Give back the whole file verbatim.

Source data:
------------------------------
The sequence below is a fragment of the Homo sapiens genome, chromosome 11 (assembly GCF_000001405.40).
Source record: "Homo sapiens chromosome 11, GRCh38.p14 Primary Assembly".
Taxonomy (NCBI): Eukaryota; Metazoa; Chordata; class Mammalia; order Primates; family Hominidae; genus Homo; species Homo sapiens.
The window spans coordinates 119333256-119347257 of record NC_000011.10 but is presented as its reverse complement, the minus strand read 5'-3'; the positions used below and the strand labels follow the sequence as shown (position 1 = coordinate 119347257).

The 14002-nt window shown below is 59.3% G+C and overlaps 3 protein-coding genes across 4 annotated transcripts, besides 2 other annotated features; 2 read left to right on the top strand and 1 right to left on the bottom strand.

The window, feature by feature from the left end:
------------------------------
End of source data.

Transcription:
The sequence below is a fragment of the Homo sapiens genome, chromosome 11 (assembly GCF_000001405.40).
Source record: "Homo sapiens chromosome 11, GRCh38.p14 Primary Assembly".
Taxonomy (NCBI): Eukaryota; Metazoa; Chordata; class Mammalia; order Primates; family Hominidae; genus Homo; species Homo sapiens.
The window spans coordinates 119333256-119347257 of record NC_000011.10 but is presented as its reverse complement, the minus strand read 5'-3'; the positions used below and the strand labels follow the sequence as shown (position 1 = coordinate 119347257).

The 14002-nt window shown below is 59.3% G+C and overlaps 3 protein-coding genes across 4 annotated transcripts, besides 2 other annotated features; 2 read left to right on the top strand and 1 right to left on the bottom strand.

The window, feature by feature from the left end: